There was indeed some back-and-forth -- which apparently did not involve the director's input -- but DreamWorks is keeping its original commitment, and Hollywood Ending is on. In that case, Allen says, "I would just say that it's a film of mine that I would stand behind, and it's one of the films that when I finished I had a positive feeling about, which is very rare for me. I generally think, '"Oh God, I screwed up again.' Here, I felt I had a good idea and I actually brought it off. If you don't like it, I would be surprised, because I think it actually worked."
Flirting With Disaster Where Allen is unexpectedly serious in person, Téa Leoni, who brightens the new flick as Allen's ex-wife-cum-Hollywood-producer, is a pistol. She chuckles dryly when I ask if her performance will open the door to better parts than the token blonde in Jurassic Park III. "When you were saying this idea of a segue from being a pretty face to being taken more seriously, I was thinking, 'What a polite way of saying, "From being a young piece of ass into being an older woman who's mostly going to play moms."' Listen, I intend to be a very sexy, good-piece-of-ass mother."
Continues Leoni, who's eight months pregnant with her and hubby David Duchovny's second child, "If they only wanted me to be the piece of ass for the rest of my life, I could do that." When your correspondent diligently points out that Sharon Stone has that niche pretty well cornered, Leoni parries, "Yes, but her ass has incredible longevity. I don't know how she's doing it." For her part, Stone has a seat on the upcoming Cannes Film Festival jury. Apparently the French have forgiven her for that hideous Diabolique remake.
Only Angels Have Wings Newly minted Oscar winner Jennifer Connelly and director Ang Lee, the major attractions for the half-dozen TV cameras and assorted scribes attending a press conference for The Hulk on Treasure Island last Wednesday, were delayed for hours while they reportedly shot a helicopter sequence. So Eric Bana, the talented and surprisingly slender Aussie actor (Chopper) who plays the man-creature, became the focus of attention. "I was here once about 10 years ago as a backpacker," he said. "It's nice to be back with a per diem in my pocket." The Hulk, he explains, "is a slightly reluctant superhero, which is an interesting angle for acting. It's like being an actor and not wanting to be an actor. But I like being an actor -- don't get me wrong." He flashes a Russell Crowe smile.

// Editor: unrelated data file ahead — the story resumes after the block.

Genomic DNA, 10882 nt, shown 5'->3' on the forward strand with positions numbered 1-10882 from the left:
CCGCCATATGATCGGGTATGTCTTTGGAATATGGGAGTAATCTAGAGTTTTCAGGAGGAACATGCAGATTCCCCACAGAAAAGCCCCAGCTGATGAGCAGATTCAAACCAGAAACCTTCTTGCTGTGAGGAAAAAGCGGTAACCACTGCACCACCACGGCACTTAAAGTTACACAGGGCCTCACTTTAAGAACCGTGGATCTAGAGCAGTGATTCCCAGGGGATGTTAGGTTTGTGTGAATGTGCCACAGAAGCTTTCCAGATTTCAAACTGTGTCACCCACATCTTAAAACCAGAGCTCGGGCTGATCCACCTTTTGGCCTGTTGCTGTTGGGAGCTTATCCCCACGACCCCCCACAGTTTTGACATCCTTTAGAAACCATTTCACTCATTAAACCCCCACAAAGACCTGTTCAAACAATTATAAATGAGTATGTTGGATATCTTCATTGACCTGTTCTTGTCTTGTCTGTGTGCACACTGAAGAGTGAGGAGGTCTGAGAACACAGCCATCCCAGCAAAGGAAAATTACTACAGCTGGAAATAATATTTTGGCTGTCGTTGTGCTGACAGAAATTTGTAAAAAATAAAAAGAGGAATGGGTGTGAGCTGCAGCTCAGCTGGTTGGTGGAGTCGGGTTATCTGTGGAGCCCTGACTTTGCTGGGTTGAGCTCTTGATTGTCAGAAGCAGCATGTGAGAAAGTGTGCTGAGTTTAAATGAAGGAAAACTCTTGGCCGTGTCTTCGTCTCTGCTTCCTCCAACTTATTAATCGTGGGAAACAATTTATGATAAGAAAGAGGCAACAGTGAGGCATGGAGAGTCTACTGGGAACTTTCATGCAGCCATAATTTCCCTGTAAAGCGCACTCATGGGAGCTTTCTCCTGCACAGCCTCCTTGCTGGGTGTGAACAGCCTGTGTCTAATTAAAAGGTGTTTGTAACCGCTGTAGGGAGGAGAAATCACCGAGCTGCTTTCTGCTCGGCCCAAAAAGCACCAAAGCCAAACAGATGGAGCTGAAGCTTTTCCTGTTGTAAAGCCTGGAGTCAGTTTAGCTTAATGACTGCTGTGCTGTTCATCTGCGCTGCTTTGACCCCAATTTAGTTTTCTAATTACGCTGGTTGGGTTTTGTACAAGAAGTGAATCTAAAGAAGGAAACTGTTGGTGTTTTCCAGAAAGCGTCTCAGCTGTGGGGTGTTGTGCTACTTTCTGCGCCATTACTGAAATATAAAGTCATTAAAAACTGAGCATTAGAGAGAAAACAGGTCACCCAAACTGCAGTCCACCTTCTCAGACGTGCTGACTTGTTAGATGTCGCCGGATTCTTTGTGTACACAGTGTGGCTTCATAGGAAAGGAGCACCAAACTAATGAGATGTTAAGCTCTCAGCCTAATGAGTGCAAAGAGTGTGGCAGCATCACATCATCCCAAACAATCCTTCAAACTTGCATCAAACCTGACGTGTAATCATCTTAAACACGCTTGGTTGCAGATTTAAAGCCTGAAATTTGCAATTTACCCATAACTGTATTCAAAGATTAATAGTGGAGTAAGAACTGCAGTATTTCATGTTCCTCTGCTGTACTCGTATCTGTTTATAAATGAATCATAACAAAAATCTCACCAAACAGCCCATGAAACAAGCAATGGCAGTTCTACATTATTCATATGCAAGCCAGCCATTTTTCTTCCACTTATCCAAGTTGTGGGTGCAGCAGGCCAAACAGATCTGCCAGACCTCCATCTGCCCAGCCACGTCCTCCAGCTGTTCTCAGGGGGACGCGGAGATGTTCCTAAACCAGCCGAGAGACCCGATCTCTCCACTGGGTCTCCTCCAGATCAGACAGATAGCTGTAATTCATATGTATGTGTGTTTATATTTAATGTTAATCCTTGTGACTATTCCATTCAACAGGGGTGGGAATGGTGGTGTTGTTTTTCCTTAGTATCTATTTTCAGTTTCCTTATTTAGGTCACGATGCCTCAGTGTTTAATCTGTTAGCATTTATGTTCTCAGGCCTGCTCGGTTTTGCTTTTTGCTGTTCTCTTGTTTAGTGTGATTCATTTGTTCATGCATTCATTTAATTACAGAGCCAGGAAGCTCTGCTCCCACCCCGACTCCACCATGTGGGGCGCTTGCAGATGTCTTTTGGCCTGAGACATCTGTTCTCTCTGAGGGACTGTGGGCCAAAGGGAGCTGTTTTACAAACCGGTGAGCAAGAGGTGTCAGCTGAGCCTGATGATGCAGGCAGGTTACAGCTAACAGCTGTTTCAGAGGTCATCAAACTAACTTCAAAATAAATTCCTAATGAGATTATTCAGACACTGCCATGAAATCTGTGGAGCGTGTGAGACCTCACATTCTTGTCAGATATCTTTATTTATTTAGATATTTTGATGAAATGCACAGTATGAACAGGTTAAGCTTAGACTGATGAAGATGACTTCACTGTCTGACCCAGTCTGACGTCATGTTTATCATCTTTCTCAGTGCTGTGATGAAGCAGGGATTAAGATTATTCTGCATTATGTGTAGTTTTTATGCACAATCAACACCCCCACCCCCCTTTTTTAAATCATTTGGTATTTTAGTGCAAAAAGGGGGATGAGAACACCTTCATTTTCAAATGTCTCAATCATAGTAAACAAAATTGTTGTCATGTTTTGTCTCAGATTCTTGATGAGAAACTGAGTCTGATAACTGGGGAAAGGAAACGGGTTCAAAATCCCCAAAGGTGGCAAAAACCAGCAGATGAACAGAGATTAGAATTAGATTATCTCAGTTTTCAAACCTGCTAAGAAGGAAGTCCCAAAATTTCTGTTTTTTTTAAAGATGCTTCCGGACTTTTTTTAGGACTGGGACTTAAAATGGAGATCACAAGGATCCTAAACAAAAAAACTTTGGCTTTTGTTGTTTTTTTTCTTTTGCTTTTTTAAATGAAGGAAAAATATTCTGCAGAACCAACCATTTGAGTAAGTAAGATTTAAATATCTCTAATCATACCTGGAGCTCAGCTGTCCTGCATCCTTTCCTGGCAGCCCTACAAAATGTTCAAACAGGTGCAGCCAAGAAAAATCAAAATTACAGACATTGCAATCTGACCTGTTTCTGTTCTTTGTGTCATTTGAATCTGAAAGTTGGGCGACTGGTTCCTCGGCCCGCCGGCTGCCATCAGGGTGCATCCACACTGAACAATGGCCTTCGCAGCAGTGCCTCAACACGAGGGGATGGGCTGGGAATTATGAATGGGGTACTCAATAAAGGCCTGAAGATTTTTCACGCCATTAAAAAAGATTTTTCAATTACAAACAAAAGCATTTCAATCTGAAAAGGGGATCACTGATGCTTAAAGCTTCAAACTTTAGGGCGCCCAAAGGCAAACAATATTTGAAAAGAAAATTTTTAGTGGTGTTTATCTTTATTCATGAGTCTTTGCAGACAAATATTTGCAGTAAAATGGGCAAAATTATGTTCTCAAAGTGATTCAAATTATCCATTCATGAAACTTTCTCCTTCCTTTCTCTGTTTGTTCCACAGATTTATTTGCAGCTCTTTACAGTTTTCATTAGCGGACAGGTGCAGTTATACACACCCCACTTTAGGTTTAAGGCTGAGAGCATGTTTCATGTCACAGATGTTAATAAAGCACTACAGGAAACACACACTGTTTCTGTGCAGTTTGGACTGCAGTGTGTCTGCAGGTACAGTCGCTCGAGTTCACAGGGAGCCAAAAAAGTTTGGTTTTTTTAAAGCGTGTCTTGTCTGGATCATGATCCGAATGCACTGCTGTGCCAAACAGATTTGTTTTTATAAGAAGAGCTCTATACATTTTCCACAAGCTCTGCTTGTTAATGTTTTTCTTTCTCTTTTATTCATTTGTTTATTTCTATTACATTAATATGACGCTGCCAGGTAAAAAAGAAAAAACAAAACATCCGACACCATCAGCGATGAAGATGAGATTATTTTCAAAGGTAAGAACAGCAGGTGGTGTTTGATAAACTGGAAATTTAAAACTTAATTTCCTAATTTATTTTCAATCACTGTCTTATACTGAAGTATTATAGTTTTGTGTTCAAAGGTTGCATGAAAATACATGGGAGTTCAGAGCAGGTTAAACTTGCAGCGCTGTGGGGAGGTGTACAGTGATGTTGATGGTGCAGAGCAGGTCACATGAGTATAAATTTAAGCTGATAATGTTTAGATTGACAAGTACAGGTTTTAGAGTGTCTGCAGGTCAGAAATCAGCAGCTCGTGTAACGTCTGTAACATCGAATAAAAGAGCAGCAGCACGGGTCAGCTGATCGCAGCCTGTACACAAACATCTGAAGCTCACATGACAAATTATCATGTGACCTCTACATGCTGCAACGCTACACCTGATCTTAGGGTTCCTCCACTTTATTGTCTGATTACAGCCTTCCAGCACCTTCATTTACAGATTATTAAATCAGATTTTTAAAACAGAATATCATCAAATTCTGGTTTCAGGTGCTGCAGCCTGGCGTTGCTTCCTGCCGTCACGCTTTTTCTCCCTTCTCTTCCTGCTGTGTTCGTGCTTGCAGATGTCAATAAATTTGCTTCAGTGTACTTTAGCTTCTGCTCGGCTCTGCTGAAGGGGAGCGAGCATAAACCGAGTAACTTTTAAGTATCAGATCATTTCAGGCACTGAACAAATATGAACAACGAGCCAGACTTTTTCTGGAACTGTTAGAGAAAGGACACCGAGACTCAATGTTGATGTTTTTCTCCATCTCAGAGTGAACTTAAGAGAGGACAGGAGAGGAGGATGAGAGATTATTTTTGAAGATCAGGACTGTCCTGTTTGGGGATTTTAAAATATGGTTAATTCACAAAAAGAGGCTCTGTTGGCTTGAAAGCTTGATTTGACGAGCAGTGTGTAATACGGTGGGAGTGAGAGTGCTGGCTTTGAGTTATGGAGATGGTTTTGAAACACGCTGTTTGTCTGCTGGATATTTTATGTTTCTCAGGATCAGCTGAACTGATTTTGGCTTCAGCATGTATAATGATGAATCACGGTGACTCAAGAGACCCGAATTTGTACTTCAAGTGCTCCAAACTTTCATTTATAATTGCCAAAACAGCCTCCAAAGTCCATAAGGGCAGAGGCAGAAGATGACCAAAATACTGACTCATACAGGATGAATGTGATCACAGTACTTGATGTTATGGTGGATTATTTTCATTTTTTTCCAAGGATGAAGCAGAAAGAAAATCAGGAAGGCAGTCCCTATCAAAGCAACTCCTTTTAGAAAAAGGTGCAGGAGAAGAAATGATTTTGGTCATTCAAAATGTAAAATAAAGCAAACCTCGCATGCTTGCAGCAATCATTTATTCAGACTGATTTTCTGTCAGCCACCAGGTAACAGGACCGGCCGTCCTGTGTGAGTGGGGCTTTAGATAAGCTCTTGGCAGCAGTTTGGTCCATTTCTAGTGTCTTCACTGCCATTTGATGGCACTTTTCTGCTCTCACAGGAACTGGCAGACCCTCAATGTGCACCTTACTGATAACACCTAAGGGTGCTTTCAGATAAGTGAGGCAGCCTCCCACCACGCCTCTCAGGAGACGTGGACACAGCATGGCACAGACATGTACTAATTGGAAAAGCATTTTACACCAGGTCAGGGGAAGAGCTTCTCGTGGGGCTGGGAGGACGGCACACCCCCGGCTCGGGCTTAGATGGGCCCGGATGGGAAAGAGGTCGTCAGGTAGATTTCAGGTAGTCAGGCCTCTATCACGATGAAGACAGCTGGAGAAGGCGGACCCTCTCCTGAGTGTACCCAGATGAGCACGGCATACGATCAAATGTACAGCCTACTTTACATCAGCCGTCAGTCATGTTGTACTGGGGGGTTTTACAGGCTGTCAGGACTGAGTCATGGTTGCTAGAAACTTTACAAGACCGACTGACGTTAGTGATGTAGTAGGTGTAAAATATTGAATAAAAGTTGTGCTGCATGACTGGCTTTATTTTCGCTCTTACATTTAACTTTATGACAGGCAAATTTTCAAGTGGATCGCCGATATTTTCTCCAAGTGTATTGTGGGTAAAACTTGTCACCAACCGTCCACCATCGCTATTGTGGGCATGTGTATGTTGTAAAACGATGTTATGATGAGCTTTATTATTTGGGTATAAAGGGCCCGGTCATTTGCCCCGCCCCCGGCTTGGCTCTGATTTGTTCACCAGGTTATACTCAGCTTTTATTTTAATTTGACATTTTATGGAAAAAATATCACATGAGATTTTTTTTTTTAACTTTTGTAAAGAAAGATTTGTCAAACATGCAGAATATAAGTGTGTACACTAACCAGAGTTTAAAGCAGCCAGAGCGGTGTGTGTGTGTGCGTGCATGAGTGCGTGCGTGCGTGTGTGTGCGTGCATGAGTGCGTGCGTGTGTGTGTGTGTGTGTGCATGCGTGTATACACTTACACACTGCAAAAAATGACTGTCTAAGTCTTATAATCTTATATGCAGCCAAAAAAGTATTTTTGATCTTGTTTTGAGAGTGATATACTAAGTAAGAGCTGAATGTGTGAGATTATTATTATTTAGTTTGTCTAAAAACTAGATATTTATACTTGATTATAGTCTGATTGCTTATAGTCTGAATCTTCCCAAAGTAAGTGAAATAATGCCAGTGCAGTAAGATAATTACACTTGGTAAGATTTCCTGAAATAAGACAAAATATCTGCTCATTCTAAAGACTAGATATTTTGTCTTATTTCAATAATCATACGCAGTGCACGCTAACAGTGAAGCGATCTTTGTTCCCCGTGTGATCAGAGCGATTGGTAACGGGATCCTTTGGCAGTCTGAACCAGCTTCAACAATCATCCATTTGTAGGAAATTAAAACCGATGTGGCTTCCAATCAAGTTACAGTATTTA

The Hulk is shooting approximately three weeks of exteriors in the Bay Area, climaxing this week with a low-altitude helicopter stunt in the 300 block of Vallejo that entails (per FAA rules) evacuating the neighborhood for a day and a half. Producer Gale Anne Hurd, who confided to me that she is "the only person who lost money in the Woodside real estate market," said the production will spend $10 million here, not including the final bill for ILM's visual effects. Meanwhile, Hulk screenwriter James Schamus, who studied philosophy years ago at UC Berkeley, told me that he's in the home stretch of his Ph.D. thesis, titled "The Moving Word: Word and Image in the Cinema of Carl Theodor Dreyer." Now that's entertainment!